New Delhi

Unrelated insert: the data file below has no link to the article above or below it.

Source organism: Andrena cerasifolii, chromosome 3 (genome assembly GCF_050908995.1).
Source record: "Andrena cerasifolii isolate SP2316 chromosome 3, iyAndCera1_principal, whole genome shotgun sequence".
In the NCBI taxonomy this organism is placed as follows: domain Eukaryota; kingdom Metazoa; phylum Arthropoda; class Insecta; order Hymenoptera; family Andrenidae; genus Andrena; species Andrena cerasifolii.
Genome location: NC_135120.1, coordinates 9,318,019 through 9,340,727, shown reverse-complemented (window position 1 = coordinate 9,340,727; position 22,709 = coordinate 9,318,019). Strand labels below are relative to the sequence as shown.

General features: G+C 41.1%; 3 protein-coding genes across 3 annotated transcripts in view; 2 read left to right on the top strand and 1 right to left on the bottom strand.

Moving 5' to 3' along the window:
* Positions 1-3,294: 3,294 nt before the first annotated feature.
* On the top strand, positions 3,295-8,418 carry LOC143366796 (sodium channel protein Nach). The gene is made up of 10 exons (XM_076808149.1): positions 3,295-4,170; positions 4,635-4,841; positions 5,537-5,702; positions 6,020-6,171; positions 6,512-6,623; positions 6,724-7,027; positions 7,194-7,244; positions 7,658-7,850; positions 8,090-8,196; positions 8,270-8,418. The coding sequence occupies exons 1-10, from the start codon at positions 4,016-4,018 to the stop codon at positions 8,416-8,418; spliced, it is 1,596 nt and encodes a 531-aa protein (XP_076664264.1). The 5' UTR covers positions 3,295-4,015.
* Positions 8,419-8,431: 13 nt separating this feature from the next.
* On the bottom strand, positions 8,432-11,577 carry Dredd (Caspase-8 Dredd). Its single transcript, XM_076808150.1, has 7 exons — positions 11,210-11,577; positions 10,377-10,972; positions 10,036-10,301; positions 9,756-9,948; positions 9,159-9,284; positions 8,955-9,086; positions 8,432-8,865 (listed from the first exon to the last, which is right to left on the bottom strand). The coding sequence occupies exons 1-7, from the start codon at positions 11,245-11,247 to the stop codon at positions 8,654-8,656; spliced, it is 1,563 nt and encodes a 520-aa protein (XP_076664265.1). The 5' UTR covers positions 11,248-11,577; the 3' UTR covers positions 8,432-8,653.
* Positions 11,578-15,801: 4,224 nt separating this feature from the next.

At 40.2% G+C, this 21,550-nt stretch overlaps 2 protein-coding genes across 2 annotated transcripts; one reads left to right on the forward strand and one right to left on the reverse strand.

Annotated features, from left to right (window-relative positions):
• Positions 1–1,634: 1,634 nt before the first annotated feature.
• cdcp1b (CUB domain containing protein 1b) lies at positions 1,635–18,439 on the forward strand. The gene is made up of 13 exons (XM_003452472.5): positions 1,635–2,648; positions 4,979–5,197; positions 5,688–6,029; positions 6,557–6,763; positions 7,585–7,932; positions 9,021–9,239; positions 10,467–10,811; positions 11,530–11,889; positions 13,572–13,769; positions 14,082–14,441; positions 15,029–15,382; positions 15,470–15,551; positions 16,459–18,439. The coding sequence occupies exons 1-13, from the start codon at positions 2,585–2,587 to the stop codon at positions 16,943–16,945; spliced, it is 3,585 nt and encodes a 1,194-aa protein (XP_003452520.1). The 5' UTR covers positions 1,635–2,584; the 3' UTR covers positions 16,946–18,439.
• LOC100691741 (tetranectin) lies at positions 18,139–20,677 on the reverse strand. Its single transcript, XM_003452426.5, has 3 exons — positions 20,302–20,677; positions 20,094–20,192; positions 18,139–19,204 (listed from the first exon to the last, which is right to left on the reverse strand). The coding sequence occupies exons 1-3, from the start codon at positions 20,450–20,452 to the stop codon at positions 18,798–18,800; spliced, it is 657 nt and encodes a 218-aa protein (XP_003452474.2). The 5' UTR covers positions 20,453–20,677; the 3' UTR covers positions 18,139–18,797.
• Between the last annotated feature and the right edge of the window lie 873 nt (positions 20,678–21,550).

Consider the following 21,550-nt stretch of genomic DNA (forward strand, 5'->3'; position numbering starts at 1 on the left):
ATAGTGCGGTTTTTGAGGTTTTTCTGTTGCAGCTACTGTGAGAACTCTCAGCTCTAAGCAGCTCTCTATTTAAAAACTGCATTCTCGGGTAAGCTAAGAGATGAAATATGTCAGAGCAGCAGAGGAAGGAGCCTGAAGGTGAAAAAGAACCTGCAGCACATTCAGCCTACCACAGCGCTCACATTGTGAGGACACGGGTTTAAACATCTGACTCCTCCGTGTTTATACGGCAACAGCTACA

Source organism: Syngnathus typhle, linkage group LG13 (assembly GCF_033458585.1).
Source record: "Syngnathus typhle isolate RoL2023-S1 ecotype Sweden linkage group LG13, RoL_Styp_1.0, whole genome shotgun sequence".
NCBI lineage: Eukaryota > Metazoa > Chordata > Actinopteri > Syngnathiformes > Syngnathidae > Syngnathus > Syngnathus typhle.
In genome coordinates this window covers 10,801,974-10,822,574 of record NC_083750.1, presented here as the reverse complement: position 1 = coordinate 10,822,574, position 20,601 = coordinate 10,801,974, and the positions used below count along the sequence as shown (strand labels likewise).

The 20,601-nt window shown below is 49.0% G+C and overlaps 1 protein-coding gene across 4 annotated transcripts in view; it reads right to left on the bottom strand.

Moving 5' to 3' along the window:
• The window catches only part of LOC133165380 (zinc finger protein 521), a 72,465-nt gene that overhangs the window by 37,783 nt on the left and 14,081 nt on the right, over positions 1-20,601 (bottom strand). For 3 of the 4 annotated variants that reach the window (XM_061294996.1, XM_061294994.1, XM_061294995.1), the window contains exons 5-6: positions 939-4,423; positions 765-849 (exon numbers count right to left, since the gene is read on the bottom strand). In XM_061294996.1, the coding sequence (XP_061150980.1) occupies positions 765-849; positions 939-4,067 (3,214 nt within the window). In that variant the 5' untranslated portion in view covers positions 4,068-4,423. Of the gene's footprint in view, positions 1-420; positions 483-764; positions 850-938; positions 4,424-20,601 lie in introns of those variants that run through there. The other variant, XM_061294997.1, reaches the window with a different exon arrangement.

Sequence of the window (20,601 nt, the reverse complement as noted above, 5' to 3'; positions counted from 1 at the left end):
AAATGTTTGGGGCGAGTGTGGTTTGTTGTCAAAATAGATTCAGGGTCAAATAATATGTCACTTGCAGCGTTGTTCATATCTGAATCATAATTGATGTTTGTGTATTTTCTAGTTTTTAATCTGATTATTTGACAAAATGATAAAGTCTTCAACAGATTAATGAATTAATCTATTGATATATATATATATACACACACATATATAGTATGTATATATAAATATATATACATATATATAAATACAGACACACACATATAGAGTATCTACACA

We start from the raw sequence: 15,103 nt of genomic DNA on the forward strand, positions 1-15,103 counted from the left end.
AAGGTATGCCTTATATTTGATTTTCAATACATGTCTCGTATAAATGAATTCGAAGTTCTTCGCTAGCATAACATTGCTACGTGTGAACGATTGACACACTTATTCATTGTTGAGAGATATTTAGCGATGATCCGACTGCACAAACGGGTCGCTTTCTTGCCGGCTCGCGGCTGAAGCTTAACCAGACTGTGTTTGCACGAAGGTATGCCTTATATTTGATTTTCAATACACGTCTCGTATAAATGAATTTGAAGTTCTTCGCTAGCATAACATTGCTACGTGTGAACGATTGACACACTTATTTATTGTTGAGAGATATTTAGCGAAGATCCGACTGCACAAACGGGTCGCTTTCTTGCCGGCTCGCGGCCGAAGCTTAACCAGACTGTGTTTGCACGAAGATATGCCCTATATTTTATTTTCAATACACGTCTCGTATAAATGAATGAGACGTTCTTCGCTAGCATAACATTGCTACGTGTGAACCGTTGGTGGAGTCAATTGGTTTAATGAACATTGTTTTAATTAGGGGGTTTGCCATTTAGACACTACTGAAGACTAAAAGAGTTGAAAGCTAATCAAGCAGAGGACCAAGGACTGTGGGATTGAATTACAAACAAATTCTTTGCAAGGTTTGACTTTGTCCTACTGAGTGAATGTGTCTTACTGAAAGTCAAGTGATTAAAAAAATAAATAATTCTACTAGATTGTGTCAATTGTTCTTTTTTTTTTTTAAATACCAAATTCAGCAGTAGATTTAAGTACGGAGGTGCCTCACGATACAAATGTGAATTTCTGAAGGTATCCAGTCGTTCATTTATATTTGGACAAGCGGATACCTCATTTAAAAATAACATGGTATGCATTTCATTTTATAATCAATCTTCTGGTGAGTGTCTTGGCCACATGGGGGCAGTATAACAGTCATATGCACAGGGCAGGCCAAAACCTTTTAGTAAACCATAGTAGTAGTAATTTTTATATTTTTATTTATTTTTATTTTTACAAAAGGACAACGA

New Delhi, Aug 18: National Parties got 57 per cent of their total income from the sale of coupons while 22 per cent of the income was through donations. A report prepared by the Association for Democratic Reforms states that five National Parties, whose IT Returns are available in the public domain, have declared a total income of Rs 844.71 crores, collected from all over India. The Election Commission of India (ECI), in its letter dated November 19th 2014 stated that it was mandatory for the parties to submit details of their audited report to the Commission. The due date for submission of annual audited accounts for the parties was November 30, 2014. Out of the six National Parties, BSP, CPI, CPM and NCP submitted their audited report while INC submitted its report under protest stating that unless necessary amendments were made in the RP Act, 1951, the ECI did not have the power to demand such reports from the parties. BJP, in a letter dated July 9, 2015, had requested for 4 weeks' time but is yet to file the required reports. Total Income of National Parties-2013-2014: The five National Parties, whose IT Returns are available in the public domain, have declared a total income of Rs 844.71 crores, collected from all over India. INC has shown the highest income amongst the 5 National Parties with a total income of Rs 598.06 crores during FY 2013-14. This formed 70.8% of the total income of the 5 National Parties. The CPM declared the second highest income of Rs 121.87 crores which forms 14.43% of the total income of the National Parties. Declaration of sale of coupons and donations by National parties: Collection from sale of coupons was one of the major sources of income where INC declared collection of Rs 477.316 crores while NCP declared collection of Rs 8.32 crores from the sale of such coupons. A total of Rs 485.64 crores was collected by INC and NCP, together, via sale of coupons which contributed to 57.49% of the total income of the five national parties. The unknown sources are income declared in the IT returns but without giving source of income for donations below Rs.20,000. Such unknown sources include ‘sale of coupons', ‘Purse money', ‘relief fund', ‘miscellaneous income', ‘voluntary contributions', ‘contribution from meetings/ morchas' etc. The details of donors of such voluntary contributions are not available in the public domain. Total income of political parties from unknown sources (income specified in the IT Returns whose sources are unknown), for 2013-14 is Rs 673.08 crores, which is 79.68% of the total income of the parties. Recommendations by ADR: While the ECI had issued guidelines to the political parties in order to promote transparency in the parties' functioning and to aid the Commission to conduct free and fair elections, INC submitting its details under protest displays a lack of enthusiasm from the party in promoting and practicing the desired quality of transparency and accountability in its functioning. Those parties playing a decisive role at the national political arena should lead by example rather than curtailing any attempt at transparency. Full details of all donors should be made available for public scrutiny under the RTI. Some countries where this is done include Bhutan, Nepal, Germany, France, Italy, Brazil, Bulgaria, the US and Japan. In none of these countries is it possible for 80% of the source of funds to be unknown, but at present it is so in India. Those parties not following the ICAI guidelines for auditing of reports should be scrutinized by the IT department. The National and regional political parties must provide all information on their finances under the Right to Information Act. This will only strengthen political parties, elections and democracy.

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